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RE: Snapshot of Web Services Glossary

From: David Orchard <dorchard@bea.com>
Date: Sat, 22 Feb 2003 22:25:59 -0800
To: "'Walden Mathews'" <waldenm@optonline.net>, <www-ws-arch@w3.org>
Message-ID: <034301c2db04$6fe70b40$f10ba8c0@beasys.com>

Perhaps you should READ the W3C Web services architecture Usage Scenarios
document?  Scenario S070 is asynchronous messaging [1].  This is used by the
Use Case #2 [2].

Cheers,
Dave

[1] http://www.w3.org/TR/2002/WD-ws-arch-scenarios-20020730/#S070
[2] http://www.w3.org/TR/2002/WD-ws-arch-scenarios-20020730/#edi



> -----Original Message-----
> From: www-ws-arch-request@w3.org [mailto:www-ws-arch-request@w3.org]On
> Behalf Of Walden Mathews
> Sent: Saturday, February 22, 2003 4:38 PM
> To: Ugo Corda; Cutler, Roger (RogerCutler); www-ws-arch@w3.org
> Subject: Re: Snapshot of Web Services Glossary
>
>
>
> Sounds like what you really want is a definition of
> 'asynchronous', since
> that's the attribute sought, and then perhaps define
> 'synchronous' as the
> negation of the other.
>
> I'm not sure, though.  What other "use cases" do we have for the term
> 'synchronous'?  How did the term get on the glossary list?
>
> Walden
>
> ----- Original Message -----
> From: "Ugo Corda" <UCorda@SeeBeyond.com>
> To: "Cutler, Roger (RogerCutler)" <RogerCutler@chevrontexaco.com>;
> <www-ws-arch@w3.org>
> Sent: Saturday, February 22, 2003 12:31 PM
> Subject: RE: Snapshot of Web Services Glossary
>
>
> >
> > The way I have seen the concept of asynchronous Web services being
> understood most of the times is in term of client
> expectations regarding the
> interaction with a particular Web service. The expectations
> are such that
> the client can feel free to issue a request to the service at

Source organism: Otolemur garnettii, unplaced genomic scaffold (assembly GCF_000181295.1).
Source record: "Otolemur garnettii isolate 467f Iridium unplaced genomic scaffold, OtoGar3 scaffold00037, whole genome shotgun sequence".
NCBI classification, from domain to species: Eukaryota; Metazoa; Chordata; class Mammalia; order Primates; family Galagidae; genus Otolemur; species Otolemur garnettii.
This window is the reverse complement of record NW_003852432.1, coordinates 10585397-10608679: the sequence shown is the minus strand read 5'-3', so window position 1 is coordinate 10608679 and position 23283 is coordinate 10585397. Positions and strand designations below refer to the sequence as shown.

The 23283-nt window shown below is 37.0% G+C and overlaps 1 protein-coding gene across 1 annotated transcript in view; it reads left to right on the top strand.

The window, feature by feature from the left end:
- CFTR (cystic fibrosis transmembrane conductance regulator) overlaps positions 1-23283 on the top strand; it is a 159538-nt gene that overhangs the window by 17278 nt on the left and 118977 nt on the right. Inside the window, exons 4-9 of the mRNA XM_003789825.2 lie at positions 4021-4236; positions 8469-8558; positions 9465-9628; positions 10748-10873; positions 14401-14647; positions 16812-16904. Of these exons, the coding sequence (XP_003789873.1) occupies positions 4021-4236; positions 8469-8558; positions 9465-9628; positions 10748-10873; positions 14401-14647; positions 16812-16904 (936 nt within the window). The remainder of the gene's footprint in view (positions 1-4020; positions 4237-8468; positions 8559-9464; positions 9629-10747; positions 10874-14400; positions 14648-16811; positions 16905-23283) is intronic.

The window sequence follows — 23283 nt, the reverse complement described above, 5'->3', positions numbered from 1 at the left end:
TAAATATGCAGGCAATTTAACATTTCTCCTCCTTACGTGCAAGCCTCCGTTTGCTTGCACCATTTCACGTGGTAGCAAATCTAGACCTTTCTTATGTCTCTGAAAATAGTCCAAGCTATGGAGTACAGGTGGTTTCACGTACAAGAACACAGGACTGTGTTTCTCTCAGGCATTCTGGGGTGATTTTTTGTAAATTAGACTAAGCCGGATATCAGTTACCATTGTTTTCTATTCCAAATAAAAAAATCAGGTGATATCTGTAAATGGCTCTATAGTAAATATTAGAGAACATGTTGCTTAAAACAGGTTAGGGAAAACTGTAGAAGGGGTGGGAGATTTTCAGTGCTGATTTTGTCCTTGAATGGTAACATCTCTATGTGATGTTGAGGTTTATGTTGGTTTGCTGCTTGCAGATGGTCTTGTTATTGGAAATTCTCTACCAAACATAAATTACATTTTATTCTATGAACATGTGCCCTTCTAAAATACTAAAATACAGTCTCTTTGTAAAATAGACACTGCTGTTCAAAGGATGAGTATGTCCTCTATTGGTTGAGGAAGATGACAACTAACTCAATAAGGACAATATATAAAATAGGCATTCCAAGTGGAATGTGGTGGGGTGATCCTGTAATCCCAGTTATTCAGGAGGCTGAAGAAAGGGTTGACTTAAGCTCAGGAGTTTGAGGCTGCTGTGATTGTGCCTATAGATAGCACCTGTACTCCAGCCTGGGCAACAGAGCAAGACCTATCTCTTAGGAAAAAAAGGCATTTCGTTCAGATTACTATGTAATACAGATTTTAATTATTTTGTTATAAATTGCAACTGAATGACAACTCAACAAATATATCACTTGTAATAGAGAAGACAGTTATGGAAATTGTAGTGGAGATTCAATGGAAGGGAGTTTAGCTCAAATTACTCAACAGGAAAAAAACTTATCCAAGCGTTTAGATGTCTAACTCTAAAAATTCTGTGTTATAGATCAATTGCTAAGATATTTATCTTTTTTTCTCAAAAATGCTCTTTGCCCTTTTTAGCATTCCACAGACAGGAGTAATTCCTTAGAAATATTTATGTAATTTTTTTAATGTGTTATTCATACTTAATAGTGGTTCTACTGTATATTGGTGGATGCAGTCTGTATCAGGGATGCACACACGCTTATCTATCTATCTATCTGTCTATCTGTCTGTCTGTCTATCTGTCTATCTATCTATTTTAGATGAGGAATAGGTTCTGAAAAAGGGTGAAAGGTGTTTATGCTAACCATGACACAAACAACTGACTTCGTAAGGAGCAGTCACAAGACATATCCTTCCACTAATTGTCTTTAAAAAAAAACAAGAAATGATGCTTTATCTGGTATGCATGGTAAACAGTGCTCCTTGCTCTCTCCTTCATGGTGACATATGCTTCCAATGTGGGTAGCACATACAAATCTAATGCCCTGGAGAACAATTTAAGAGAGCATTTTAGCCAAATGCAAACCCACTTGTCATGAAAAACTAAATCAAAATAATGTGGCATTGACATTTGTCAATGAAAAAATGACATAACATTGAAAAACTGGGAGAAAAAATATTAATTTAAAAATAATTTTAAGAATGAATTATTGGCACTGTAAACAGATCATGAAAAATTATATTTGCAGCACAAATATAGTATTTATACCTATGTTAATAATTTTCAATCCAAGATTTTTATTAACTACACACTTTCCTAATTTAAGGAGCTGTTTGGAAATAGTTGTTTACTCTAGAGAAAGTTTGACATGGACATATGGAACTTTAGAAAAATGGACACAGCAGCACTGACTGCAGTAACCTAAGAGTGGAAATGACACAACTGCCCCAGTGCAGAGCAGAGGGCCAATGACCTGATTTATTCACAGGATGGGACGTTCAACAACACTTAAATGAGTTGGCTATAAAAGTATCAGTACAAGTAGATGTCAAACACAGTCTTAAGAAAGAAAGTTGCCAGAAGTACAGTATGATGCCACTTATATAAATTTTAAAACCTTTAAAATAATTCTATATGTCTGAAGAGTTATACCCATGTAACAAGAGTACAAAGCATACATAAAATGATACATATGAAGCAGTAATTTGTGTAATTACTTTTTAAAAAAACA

> any time,
> regardless of whether the server is busy, is down at the
> present time, etc.
> After sending the request, the client can go about its other
> business, can
> go off line, can crash, etc. Still the client is confident
> that, some time
> after the server has been able to examine the client's
> request and send a
> response back, it will be able to get the server's response
> (assuming it -
> the client - is back online). Exactly how the underlying
> framework satisfies
> these expectations is implementation dependent (multiple threads,
> store-and-forward, queuing, etc.).
> >
> > Synchronous is any client-server interaction that cannot fulfill the
> expectations mentioned before.
> >
> > Ugo
> >
> > > -----Original Message-----
> > > From: Cutler, Roger (RogerCutler)
> > > [mailto:RogerCutler@chevrontexaco.com]
> > > Sent: Friday, February 21, 2003 7:10 PM
> > > To: Cutler, Roger (RogerCutler); Assaf Arkin; David Booth; Martin
> > > Chapman; www-ws-arch@w3.org
> > > Cc: Hugo Haas
> > > Subject: RE: Snapshot of Web Services Glossary
> > >
> > >
> > >
> > > Oh, perhaps I should express an opinion about the
> alternatives.  My
> > > druthers, for what they are worth, is that the "blocking"
> > > definition is
> > > the least desirable.  I base this on two factors: 1)I don't
> > > really know
> > > what it means in a world where applications can easily
> have multiple
> > > threads; 2)It does not seem to have any aspect of timeliness, or
> > > shortness of time, in it -- and my intuitive understanding of
> > > synchronous is that it has something to do with things
> happening in a
> > > timely manner.  I personally like the ones that are based
> on how fast
> > > things happen the best.
> > >
> > > That's my opinion, but I am MORE than willing to accept any of the
> > > approaches to the concept, as long as it is just one definition.
> > >
> > > -----Original Message-----
> > > From: Cutler, Roger (RogerCutler)
> > > Sent: Friday, February 21, 2003 9:05 PM
> > > To: 'Assaf Arkin'; David Booth; Martin Chapman; www-ws-arch@w3.org
> > > Cc: 'Hugo Haas'
> > > Subject: RE: Snapshot of Web Services Glossary
> > >
> > >
> > > Yeah, this is the approach to synchronous that I recall
> > > impressed me as
> > > being MOST different from the others.  I recall that there was a
> > > considerably more formal definition along these lines
> some months ago.
> > > Well, if not more formal at least longer, but along the same
> > > lines with
> > > the concept of agreeing about the time of day being the
> key factor.
> > >
> > > OK, there is the "blocking" thing, as in David's
> definition, there is
> > > this thing with agreeing about timing of clocks, and
> there have also